Commission seeks views on lines companies’ price-quality path reset
Published15 Nov 2018
The Commerce Commission has today released a consultation paper seeking feedback on the potential issues it will be considering when resetting the price-quality paths that will apply to 17 regional electricity lines companies in New Zealand.
These monopoly lines companies provide an essential service and charge consumers around $2 billion per year. To ensure these companies continue to provide reliable service to consumers – and are limited in the prices they charge – the Commission sets the maximum prices and minimum quality standards that they must meet.
Deputy Chair Sue Begg said the Commission is seeking views from all stakeholders before resetting prices and quality standards for the next regulatory period starting 1 April 2020.
“The current quality standards are focused on ensuring that consumers on each network do not experience more frequent or longer outages relative to historical levels,” Ms Begg said.
“For this reset, we are interested in hearing from customers whether the current quality standards best reflect their expectations. We are also exploring whether other aspects of quality might also be regulated. For example, we could include in the quality standards the notification period lines companies provide customers for planned outages or their response times to consumer calls.”
A copy of the DPP consultation paper can be found on the Commission’s website. Submissions close on 20 December 2018. Cross-submissions are due 31 January 2019.
Electricity lines companies are regulated under Part 4 of the Commerce Act
Lines companies (also known as Electricity Distribution Businesses or EDBs) are regulated under Part 4 of the Commerce Act 1986 (Act). Part 4 provides for regulation in markets in which there is little or no competition, and little or no likelihood of a substantial increase in competition.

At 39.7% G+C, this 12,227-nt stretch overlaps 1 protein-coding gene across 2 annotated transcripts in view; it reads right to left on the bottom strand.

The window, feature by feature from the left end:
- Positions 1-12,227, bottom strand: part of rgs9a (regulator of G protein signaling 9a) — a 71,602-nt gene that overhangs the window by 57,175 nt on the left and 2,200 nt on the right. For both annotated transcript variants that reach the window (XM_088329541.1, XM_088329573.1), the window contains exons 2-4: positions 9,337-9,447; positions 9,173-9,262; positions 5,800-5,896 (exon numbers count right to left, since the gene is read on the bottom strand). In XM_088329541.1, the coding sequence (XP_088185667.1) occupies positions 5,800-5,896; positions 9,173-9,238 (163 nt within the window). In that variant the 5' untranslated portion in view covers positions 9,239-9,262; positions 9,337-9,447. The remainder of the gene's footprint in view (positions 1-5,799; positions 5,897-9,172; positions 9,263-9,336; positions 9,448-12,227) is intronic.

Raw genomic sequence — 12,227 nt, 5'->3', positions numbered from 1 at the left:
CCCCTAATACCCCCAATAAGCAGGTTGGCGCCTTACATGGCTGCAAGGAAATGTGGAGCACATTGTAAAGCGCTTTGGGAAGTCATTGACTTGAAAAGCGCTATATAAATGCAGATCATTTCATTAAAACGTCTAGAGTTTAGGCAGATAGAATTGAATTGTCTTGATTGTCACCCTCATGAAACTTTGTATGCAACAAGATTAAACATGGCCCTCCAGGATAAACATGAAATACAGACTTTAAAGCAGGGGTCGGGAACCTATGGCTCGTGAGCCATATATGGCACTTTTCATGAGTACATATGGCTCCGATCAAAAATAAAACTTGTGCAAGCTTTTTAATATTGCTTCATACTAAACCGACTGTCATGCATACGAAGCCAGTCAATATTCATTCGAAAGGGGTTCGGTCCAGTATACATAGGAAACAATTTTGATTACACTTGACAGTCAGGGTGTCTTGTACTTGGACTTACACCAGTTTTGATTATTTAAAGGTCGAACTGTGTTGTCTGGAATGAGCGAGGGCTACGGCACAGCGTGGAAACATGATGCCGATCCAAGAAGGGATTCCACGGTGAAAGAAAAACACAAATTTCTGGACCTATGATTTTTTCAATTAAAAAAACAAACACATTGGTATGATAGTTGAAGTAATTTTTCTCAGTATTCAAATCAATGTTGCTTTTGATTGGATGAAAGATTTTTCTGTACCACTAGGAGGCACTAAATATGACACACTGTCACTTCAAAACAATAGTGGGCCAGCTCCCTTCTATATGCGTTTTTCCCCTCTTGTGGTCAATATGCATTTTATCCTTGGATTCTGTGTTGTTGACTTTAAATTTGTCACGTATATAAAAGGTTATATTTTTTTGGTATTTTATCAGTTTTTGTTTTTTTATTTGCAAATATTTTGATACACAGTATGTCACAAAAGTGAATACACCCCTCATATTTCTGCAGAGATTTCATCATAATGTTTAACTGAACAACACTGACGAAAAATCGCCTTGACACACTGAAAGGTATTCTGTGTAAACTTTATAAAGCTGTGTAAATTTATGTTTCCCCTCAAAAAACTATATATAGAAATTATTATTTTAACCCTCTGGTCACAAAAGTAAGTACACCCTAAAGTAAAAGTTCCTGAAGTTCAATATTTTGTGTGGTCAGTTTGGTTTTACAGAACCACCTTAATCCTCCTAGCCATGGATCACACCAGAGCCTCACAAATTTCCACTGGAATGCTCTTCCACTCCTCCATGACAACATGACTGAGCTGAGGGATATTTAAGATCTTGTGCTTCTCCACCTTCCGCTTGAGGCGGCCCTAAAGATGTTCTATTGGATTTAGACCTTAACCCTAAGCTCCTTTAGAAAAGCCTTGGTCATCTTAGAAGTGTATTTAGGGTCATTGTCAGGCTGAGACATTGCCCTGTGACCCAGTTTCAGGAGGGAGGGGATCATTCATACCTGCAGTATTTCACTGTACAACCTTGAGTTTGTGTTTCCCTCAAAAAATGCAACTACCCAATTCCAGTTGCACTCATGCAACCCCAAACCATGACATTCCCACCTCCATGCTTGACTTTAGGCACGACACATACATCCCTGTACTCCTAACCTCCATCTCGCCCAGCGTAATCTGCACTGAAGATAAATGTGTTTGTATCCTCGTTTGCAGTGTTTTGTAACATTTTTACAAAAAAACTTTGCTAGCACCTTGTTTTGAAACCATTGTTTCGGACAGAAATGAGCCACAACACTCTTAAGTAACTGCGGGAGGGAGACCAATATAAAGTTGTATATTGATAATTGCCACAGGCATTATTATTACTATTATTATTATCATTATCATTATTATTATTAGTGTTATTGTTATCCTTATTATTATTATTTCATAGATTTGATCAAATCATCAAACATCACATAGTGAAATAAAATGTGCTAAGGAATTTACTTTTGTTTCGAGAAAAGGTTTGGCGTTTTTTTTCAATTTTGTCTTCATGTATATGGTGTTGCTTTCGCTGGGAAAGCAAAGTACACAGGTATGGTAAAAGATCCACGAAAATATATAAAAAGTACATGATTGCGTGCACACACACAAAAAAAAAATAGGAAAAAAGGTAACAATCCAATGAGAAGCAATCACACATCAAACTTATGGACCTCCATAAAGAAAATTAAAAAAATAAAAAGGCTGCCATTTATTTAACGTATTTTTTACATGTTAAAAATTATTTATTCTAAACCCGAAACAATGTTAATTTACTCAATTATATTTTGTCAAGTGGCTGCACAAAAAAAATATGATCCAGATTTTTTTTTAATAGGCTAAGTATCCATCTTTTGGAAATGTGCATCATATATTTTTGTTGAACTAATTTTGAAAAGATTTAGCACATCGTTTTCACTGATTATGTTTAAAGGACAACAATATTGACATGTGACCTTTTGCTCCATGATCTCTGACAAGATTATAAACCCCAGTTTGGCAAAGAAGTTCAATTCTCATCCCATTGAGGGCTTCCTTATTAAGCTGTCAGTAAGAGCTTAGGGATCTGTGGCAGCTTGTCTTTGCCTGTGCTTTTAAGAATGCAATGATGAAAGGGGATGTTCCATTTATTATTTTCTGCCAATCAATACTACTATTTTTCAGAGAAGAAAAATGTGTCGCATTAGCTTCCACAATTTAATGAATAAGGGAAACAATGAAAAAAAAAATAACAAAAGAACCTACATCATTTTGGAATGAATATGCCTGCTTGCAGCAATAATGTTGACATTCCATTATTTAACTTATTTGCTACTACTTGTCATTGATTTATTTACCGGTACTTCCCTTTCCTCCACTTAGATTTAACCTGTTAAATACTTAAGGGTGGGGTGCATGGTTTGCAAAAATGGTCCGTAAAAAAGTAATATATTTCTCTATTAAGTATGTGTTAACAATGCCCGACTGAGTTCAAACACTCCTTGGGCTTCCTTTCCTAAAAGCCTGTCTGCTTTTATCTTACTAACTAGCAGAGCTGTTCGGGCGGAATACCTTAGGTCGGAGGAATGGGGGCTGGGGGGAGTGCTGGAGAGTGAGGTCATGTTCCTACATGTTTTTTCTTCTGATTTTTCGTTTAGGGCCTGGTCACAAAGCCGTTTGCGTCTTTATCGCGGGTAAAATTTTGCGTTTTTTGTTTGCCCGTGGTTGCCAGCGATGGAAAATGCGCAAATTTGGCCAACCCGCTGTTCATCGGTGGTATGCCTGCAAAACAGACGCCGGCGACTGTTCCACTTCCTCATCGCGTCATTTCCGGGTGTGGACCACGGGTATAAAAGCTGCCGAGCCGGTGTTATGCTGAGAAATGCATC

The Commerce Commission applies Part 4 regulation to EDBs by setting price-quality paths that limit the prices EDBs can charge, and establish minimum standards of quality that EDBs must meet in supplying electricity to their consumers. It also sets requirements for the public disclosure of information relating to the EDBs financial performance and the physical performance of its network (also known as ‘information disclosure’).
EDBs that are deemed ‘consumer-owned’ under Part 4 are subject only to information disclosure regulation, whereas EDBs not meeting the consumer-owned criteria are subject to both information disclosure and price-quality regulation.
The Commission does not control what EDBs charge individual consumers, nor do we tell electricity retailers what they can and cannot charge their customers. The Commission sets the maximum revenue that EDBs can charge.
The current default price-quality paths for EDBs are due to be reset
The current default price-quality paths (DPPs) that apply to EDBs are due to expire on 31 March 2020. The Commission must reset the DPPs before that time and specify new maximum prices and minimum quality standards that will apply from 1 April 2020.
The new DPPs will apply to EDBs for a period of 4-5 years unless an EDB applies to the Commission for a customised price-quality path (or CPP). CPPs are an option available to EDBs under the Act which allows for greater tailoring to an EDB’s particular circumstances than the generic DPPs which apply to all EDBs by default at the start of each period.
Currently, there are two EDBs on CPPs that will not be subject to the new DPPs when they commence on 1 April 2020. These are Powerco and Wellington Electricity, which are on CPPs from 2018-2023 and 2018-2021 respectively. Orion is also currently on a CPP, which will expire in 2019 prior to the reset of the current DPP.
The following table lists the EDBs currently subject to price-quality regulation, under both the DPP and CPPs.
EDBs currently subject to the DPP
The Lines Company
EDBs currently subject to a CPP
The process to reset the DPP
In June 2018 the Commission published a paper setting out its intended process for resetting the current DPP by 28 November 2019. It updated its process in September 2018 following submissions, setting out the interim steps to reach its November 2019 target for a final decision on the new DPP to apply to EDBs. These steps are:
The paper published today setting out issues the Commission has identified for the new DPP.
Workshops in late February/early March 2019 to discuss priority issues following feedback from submissions on the consultation paper.
Publishing a draft decision in May 2019 proposing a new set of maximum prices and minimum quality standards to apply to EDBs from 1 April 2020 for feedback.